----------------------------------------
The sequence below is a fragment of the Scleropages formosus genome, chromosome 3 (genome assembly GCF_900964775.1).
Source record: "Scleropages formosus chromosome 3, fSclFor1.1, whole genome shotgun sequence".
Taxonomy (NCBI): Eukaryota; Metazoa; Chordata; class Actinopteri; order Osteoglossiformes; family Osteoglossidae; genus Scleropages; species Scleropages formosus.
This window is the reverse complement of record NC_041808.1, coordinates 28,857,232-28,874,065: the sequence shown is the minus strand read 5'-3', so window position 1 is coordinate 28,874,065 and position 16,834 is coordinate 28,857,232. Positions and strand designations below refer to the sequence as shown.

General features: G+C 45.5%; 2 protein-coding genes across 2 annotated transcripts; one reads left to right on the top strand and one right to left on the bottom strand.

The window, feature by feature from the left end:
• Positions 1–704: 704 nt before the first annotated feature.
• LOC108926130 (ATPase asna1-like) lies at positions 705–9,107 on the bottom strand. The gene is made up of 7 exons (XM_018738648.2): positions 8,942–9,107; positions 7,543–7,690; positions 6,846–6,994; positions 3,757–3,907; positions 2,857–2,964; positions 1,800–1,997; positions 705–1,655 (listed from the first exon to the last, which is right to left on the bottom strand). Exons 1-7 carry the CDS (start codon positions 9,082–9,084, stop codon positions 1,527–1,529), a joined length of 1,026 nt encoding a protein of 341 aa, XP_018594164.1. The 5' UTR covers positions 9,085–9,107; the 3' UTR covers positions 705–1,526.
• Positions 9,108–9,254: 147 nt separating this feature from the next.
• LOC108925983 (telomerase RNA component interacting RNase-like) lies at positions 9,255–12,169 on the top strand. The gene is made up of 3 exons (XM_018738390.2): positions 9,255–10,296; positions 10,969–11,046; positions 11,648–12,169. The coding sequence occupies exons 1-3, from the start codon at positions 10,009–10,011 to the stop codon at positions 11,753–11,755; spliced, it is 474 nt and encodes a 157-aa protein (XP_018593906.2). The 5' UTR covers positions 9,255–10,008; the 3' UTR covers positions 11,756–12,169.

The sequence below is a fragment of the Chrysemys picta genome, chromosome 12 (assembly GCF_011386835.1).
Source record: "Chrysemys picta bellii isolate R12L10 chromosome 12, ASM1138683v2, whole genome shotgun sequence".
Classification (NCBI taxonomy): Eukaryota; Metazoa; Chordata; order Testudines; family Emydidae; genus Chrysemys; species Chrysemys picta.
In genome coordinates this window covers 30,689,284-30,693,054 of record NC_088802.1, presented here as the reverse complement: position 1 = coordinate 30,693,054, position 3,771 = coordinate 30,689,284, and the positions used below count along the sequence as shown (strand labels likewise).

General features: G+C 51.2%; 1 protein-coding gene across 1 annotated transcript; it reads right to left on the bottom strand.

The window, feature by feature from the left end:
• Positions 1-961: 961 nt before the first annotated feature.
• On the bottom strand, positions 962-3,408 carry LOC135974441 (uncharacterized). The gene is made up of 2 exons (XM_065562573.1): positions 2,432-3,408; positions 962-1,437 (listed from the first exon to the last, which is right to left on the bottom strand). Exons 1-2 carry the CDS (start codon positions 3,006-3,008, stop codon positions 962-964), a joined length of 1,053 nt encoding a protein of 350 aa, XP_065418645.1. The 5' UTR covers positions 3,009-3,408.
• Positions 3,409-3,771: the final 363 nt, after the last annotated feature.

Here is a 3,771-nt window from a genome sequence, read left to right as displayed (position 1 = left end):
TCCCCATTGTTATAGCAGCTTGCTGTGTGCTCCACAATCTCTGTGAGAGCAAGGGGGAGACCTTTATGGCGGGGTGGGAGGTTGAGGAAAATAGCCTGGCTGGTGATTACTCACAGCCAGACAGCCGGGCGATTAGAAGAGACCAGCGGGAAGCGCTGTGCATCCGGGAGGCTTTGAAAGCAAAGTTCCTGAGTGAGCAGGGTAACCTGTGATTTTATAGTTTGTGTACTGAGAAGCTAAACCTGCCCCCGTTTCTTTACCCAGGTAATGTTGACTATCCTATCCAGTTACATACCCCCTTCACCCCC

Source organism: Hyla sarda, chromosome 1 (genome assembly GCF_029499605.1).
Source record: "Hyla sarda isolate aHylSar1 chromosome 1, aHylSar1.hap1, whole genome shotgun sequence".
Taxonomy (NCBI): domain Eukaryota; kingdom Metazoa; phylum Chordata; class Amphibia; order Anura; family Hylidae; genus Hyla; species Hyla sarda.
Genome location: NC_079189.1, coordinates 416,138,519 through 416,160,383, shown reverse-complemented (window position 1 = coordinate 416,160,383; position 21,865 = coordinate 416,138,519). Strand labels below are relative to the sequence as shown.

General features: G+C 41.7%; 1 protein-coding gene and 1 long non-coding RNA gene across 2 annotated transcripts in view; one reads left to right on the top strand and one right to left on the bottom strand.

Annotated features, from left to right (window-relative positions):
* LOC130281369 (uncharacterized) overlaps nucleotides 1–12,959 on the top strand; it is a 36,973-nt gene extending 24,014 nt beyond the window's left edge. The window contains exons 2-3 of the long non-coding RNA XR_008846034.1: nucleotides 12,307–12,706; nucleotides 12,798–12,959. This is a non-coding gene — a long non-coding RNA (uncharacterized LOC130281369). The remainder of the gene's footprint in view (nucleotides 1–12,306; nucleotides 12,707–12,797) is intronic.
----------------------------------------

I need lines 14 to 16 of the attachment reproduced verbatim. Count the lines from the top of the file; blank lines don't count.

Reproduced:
In genome coordinates this window covers 30,689,284-30,693,054 of record NC_088802.1, presented here as the reverse complement: position 1 = coordinate 30,693,054, position 3,771 = coordinate 30,689,284, and the positions used below count along the sequence as shown (strand labels likewise).

General features: G+C 51.2%; 1 protein-coding gene across 1 annotated transcript; it reads right to left on the bottom strand.

The window, feature by feature from the left end: